India's largest LNG supplier Qatar Sunday urged the central government to include natural gas in GST to help create demand for the environment-friendly fuel and raise its share in the country's energy basket.
Speaking at Petrotech conference here, Qatar Gas CEO Khalid Bin Khalifa Al-Thani said India is a very important market for Qatar.
"If there is change in demand worldwide we will see it in India especially in fossil fuel," he said.
Qatar supplies 8.5 million tonnes a year of liquefied natural gas to India. It is the country's single largest source of imported gas, supplying about 40 per cent of all overseas shipments reaching India.
He said the country needs to build infrastructure so that clean fuel can reach all corners.
"LNG should be considered to get full benefits of GST," he said. "We would be working closely with the government".
Qatar is the second big foreign investor to seek GST on petroleum products. In October last year, Russian oil firm Rosneft, the biggest foreign investor in India's energy sector, had criticised the country's taxation policy, saying it was a major hurdle in its expansion plans.
Rosneft and its partners had in August 2017 completed a USD 12.9 billion acquisition of Essar Oil to enter the world's fastest-growing energy market. The company will, however, have to pay a 20 per cent withholding tax even after paying corporate tax and dividend, Rosneft's first vice-president for economics and finance Pavel Fedorov had said.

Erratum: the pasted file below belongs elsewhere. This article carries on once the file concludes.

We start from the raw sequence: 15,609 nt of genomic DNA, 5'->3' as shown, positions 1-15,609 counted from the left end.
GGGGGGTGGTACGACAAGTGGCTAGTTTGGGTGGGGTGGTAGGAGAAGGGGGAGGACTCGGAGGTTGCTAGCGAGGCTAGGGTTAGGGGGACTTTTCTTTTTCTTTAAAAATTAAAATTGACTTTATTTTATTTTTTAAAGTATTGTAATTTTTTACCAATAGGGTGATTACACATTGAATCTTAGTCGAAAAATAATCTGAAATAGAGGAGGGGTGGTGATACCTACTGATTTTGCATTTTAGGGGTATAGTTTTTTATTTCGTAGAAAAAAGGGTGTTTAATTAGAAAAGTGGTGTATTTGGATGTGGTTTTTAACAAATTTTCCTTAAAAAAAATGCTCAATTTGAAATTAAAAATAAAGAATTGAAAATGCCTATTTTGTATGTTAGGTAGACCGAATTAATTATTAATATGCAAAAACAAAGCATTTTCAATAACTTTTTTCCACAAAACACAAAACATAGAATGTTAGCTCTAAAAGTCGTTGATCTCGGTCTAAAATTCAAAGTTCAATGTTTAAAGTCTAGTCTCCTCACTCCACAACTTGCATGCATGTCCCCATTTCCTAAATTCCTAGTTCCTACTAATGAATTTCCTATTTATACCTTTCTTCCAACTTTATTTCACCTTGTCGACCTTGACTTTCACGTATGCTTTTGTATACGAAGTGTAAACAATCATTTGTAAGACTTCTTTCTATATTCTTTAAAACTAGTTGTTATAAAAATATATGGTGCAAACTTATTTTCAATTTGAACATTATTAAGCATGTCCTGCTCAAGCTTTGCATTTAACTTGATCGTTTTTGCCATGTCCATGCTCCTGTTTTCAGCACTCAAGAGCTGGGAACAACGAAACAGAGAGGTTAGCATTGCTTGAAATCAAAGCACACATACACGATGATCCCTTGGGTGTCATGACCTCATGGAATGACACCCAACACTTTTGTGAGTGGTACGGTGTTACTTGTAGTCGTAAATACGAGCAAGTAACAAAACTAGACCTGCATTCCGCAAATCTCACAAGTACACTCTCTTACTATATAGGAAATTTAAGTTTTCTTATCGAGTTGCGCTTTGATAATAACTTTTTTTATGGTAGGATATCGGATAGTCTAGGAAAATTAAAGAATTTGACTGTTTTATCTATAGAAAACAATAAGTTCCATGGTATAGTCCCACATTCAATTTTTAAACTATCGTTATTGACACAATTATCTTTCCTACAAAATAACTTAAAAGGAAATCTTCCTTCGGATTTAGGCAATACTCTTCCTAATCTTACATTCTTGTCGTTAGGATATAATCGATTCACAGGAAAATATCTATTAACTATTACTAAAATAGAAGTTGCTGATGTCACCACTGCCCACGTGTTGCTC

Fedorov said the company was also not able to claim a credit of tax it pays on inputs in its Vadinar refinery in Gujarat. While the Goods and Services Tax (GST), which unified over a dozen central and state levies, came into effect from 1 July 2017, five petro goods crude oil, natural gas, petrol, diesel and aviation turbine fuel (ATF) were kept out of it.
This means the tax, a user of natural gas pay on inputs cannot be offset by taxes paid at consumption end. State-owned gas utility GAIL India Ltd Chairman B C Tripathi, speaking at the same session at Petrotech, too favoured bringing natural gas under the ambit of GST, saying it is a low hanging fruit.
Also, power plants must start using natural gas as it would be difficult to achieve the target of raising the share of natural gas in the energy basket to 15 per cent by 2030 from current 6.2 per cent.
Al-Thani said natural gas demand worldwide is expected to grow at the rate of 1.5 per cent through 2035 and LNG demand is projected to grow by 4 per cent to 600 million tonnes from 290 million tonnes in 2017.
Qatar, he said, will raise LNG production capacity to 110 million tonnes by 2023 from the current 77 million tonnes.